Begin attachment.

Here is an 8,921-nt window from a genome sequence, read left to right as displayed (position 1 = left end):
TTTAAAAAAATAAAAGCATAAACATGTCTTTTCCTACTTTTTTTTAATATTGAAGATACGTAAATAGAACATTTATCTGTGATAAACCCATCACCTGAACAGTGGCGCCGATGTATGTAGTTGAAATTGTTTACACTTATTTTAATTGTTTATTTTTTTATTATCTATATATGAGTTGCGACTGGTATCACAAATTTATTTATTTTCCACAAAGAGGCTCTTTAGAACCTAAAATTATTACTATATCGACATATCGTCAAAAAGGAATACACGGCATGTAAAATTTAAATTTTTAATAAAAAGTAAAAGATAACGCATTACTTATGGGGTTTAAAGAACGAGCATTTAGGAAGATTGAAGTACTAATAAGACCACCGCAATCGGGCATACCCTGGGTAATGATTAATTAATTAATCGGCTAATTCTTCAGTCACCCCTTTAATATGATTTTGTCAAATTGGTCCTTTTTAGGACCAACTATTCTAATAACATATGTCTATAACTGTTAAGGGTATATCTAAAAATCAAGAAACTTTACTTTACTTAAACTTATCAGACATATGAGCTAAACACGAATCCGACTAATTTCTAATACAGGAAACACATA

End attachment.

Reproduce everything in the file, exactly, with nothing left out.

Here is an 8,921-nt window from a genome sequence, read left to right as displayed (position 1 = left end):
TTTAAAAAAATAAAAGCATAAACATGTCTTTTCCTACTTTTTTTTAATATTGAAGATACGTAAATAGAACATTTATCTGTGATAAACCCATCACCTGAACAGTGGCGCCGATGTATGTAGTTGAAATTGTTTACACTTATTTTAATTGTTTATTTTTTTATTATCTATATATGAGTTGCGACTGGTATCACAAATTTATTTATTTTCCACAAAGAGGCTCTTTAGAACCTAAAATTATTACTATATCGACATATCGTCAAAAAGGAATACACGGCATGTAAAATTTAAATTTTTAATAAAAAGTAAAAGATAACGCATTACTTATGGGGTTTAAAGAACGAGCATTTAGGAAGATTGAAGTACTAATAAGACCACCGCAATCGGGCATACCCTGGGTAATGATTAATTAATTAATCGGCTAATTCTTCAGTCACCCCTTTAATATGATTTTGTCAAATTGGTCCTTTTTAGGACCAACTATTCTAATAACATATGTCTATAACTGTTAAGGGTATATCTAAAAATCAAGAAACTTTACTTTACTTAAACTTATCAGACATATGAGCTAAACACGAATCCGACTAATTTCTAATACAGGAAACACATA